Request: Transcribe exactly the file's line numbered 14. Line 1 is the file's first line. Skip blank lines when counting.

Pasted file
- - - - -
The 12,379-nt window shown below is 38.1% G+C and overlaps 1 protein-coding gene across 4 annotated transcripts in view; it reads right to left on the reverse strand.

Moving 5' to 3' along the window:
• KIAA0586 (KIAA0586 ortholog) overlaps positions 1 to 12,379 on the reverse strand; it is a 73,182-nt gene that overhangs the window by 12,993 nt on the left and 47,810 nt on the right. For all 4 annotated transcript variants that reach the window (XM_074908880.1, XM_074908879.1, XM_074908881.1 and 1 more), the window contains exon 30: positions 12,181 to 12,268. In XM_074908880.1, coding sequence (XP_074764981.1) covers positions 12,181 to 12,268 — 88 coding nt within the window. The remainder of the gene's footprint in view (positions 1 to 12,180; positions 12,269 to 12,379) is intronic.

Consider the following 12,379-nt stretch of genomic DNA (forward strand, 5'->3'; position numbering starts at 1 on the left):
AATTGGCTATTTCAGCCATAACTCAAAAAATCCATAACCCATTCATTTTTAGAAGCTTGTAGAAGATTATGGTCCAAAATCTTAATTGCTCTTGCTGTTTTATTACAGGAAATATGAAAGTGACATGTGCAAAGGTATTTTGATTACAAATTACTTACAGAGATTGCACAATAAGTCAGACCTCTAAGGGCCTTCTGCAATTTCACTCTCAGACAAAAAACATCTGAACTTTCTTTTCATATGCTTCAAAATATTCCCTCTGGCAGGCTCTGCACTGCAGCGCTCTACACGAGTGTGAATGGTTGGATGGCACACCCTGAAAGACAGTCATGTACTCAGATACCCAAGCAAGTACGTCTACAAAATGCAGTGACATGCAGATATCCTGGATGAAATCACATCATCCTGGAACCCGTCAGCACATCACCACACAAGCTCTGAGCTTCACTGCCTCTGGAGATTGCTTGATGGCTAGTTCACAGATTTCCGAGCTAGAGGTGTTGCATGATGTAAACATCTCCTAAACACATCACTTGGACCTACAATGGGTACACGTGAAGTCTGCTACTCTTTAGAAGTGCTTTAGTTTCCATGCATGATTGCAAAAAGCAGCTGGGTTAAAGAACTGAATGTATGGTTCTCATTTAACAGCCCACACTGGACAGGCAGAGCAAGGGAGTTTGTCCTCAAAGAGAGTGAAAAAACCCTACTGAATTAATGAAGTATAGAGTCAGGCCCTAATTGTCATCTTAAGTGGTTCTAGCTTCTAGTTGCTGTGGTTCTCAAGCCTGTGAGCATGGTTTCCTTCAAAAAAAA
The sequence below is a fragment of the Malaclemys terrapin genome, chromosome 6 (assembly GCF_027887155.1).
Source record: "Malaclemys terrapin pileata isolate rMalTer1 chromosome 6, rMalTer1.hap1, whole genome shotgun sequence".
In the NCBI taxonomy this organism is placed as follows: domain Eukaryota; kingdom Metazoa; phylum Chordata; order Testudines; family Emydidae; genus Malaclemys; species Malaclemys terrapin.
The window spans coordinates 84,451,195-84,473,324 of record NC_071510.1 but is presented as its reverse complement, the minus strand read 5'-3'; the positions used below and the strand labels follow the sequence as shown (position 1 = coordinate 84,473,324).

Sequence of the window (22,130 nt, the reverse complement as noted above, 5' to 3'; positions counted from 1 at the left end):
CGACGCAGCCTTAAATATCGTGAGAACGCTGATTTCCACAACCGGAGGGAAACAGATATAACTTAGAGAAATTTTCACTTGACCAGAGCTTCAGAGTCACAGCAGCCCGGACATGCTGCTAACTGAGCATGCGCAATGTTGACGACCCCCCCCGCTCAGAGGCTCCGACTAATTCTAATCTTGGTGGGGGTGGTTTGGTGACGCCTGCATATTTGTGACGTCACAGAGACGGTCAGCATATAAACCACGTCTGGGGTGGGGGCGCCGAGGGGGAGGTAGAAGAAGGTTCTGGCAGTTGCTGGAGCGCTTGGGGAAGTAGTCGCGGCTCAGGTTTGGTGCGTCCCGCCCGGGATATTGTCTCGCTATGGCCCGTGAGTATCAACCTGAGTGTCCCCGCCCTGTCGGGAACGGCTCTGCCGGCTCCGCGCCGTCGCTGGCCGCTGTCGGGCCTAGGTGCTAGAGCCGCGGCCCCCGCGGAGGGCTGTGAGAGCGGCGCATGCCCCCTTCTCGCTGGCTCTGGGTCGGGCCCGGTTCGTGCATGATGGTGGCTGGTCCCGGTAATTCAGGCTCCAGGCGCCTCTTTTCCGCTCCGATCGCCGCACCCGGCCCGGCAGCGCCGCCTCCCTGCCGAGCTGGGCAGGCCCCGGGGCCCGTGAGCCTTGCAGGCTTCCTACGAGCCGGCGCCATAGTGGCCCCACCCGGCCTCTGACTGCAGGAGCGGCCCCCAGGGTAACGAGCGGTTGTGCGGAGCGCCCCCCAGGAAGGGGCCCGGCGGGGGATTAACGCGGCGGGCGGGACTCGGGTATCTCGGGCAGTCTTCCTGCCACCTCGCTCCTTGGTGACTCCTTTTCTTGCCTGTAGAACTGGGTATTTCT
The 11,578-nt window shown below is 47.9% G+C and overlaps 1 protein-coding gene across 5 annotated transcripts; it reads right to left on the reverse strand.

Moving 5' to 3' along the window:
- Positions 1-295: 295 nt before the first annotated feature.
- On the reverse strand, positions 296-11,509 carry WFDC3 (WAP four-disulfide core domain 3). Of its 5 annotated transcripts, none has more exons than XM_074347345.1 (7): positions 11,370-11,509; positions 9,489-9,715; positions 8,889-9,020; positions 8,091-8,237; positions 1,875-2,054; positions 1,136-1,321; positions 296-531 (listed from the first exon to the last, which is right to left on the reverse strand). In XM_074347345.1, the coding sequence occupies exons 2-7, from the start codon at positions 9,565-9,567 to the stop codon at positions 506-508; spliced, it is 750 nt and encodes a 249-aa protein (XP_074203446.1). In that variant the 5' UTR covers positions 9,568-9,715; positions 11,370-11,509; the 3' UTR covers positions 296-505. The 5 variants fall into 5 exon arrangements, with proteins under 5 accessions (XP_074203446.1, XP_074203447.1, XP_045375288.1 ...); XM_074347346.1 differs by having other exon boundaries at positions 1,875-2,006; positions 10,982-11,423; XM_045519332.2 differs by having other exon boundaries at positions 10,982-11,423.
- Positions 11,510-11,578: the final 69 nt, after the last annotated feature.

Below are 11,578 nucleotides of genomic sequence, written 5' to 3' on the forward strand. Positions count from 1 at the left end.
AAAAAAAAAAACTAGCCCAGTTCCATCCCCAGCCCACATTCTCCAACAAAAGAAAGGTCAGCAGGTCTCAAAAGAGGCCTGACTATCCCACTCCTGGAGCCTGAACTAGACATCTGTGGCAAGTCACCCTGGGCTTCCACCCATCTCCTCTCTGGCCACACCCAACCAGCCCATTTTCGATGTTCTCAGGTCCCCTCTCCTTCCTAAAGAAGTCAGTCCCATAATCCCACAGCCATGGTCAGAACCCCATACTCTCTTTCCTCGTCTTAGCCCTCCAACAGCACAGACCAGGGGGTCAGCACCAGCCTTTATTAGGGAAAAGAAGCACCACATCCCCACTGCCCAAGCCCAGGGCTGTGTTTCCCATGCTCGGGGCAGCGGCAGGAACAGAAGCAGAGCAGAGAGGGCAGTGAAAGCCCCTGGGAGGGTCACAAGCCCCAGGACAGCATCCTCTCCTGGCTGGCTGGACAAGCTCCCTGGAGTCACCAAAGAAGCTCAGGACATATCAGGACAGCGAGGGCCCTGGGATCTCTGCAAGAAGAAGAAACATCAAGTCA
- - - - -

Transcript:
- Positions 1-295: 295 nt before the first annotated feature.